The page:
Memes & Trending stories seem to be dominating Facebook’s headlines, and as such, the site is becoming steadily less relevant to just about everyone.
The terms ‘fake news’ and ‘fake news’ memes became increasingly popular during the 2016 U.S. presidential elections, and that trend has been carried over to the UK, the Middle East, and beyond.
The ‘#fakenews’ meme, which has been growing in popularity in the UK, was first used by British comedian Mark Thomas in his routine ‘Words Of The Year’ for 2017.
That was followed by Stephen King’s eerie story about two young girls escaping an asylum, set against the backdrop of a white America scarred with the wounds of fascism, racism, homophobia, religious zealotry, xenophobia and misogyny.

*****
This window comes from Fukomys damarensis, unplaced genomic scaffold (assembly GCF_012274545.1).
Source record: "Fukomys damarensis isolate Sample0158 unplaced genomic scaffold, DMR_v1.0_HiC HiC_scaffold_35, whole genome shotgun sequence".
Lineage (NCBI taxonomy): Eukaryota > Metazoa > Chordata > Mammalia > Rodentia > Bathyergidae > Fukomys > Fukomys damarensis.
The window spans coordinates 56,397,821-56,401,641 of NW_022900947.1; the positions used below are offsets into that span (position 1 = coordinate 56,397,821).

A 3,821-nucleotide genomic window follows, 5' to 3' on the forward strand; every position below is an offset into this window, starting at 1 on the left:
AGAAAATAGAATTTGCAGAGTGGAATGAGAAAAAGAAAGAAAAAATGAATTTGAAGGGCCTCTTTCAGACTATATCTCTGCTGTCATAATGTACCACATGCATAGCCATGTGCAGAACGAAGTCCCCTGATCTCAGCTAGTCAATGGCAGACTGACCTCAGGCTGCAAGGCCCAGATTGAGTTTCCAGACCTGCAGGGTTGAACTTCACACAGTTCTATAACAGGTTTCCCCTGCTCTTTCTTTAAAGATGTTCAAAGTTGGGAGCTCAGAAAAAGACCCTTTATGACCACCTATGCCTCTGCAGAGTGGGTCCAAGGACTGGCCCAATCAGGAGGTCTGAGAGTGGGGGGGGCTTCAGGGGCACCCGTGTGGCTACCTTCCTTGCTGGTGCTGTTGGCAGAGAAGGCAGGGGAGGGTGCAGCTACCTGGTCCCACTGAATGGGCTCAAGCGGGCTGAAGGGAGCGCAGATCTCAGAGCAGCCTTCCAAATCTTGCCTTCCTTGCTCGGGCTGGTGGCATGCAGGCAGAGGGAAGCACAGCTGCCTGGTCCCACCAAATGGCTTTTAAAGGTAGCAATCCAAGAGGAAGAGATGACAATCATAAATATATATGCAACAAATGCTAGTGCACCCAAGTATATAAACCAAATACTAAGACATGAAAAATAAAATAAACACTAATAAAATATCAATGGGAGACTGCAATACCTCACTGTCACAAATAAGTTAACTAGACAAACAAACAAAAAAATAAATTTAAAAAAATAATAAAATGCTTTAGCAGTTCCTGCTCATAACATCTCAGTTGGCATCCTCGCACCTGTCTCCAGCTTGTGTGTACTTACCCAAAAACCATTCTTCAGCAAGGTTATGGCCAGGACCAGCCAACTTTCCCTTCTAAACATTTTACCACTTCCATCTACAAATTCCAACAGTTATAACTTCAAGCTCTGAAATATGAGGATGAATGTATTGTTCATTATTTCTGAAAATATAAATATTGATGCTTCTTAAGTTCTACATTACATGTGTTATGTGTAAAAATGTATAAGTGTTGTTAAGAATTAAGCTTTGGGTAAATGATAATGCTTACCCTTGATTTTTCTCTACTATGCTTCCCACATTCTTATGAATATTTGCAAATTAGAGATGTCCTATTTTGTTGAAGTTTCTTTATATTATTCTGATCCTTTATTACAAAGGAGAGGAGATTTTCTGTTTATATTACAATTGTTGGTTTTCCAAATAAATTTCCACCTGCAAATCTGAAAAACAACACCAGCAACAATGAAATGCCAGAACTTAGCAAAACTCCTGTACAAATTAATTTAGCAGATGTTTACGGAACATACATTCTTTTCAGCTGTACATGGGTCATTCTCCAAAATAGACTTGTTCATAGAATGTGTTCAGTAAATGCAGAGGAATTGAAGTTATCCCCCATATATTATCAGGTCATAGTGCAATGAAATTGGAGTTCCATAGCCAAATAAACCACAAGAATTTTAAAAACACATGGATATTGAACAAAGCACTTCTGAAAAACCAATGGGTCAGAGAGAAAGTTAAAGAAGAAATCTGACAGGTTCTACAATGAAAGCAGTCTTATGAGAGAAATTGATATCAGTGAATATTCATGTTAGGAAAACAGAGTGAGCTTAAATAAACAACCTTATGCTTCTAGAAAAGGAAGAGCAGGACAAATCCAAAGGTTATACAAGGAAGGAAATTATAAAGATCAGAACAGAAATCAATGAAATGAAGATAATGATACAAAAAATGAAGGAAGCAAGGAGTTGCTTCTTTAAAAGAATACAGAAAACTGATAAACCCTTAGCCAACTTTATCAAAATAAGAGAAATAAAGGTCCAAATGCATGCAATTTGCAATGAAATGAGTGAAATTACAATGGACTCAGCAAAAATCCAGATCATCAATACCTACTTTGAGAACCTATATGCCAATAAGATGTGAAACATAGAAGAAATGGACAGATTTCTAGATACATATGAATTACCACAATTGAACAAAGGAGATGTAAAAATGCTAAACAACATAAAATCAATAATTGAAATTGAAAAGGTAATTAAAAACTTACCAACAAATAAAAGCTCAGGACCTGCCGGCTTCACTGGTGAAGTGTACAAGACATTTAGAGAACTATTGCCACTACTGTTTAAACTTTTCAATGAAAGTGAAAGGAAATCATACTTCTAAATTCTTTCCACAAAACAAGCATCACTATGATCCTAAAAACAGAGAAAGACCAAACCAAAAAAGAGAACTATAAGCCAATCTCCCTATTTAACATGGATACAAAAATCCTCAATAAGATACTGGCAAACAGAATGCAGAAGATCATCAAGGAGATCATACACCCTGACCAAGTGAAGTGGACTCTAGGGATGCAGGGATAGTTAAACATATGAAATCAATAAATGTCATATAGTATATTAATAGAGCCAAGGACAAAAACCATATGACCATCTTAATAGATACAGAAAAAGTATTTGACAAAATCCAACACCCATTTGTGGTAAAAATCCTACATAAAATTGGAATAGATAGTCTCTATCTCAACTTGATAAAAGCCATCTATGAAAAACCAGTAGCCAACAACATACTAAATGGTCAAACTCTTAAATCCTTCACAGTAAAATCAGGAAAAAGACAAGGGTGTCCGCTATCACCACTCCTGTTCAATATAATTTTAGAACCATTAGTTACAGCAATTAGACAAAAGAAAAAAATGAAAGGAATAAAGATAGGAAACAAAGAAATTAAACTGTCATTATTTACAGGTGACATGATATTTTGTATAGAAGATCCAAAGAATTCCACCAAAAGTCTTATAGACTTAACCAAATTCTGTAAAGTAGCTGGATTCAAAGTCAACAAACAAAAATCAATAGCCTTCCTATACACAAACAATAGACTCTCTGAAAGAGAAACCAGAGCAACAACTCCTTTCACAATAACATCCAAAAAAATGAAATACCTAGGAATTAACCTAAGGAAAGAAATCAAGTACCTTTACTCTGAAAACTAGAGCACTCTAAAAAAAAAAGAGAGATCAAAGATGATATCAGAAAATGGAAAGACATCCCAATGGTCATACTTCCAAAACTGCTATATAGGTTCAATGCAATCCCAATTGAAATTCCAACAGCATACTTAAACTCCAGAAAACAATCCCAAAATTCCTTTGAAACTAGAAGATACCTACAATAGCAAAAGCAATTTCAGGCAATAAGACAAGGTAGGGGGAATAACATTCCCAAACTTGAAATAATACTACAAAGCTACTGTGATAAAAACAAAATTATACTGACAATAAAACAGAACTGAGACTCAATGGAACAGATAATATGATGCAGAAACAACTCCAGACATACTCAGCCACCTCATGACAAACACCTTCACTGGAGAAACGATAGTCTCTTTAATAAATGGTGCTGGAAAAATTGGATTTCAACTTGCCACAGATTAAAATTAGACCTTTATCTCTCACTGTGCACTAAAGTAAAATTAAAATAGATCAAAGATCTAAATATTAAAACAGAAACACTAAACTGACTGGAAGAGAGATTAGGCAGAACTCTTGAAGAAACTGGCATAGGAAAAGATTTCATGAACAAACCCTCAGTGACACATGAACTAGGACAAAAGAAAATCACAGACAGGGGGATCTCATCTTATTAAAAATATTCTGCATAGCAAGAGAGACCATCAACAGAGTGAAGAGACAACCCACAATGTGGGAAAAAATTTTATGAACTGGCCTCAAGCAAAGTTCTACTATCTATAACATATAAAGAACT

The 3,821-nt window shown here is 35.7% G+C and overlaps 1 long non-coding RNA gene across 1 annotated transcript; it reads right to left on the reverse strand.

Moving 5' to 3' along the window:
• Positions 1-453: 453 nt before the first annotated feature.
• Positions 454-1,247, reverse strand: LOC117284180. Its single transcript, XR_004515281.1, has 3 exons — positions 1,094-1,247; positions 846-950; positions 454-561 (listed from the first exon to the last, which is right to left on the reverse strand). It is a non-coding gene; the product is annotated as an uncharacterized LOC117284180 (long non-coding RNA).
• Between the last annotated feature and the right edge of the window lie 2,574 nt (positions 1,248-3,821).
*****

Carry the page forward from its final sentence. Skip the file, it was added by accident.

It’s almost unfathomable, but people in India have also begun using ‘fake news’ memes to defend Trump, or even literally post fake news stories about Hillary Clinton.
As the news feeds become more saturated with these things, and fewer and fewer people have the time to devote to them, things like ‘Memes Of The Year’ or ‘Trending Stories Of The Year’ have been added to the massive list of things that don’t exist anymore.
Sure, they’re entertaining and may even keep you entertained in a very limited fashion, but really, why bother? If you were going to watch any of them, you probably would have been watching them already, wouldn’t you?
Perhaps the only reason ‘Memes Of The Year’ is a trend is because the very same platforms that have contributed to the widespread proliferation of fake news are actually pushing ‘Memes Of The Year’, or more accurately, ‘Trending Stories Of The Year’, in a desperate attempt to make you care about what they have to say.
In that sense, ‘Trending Stories Of The Year’ actually represents a more honest representation of what these platforms are trying to get you to do.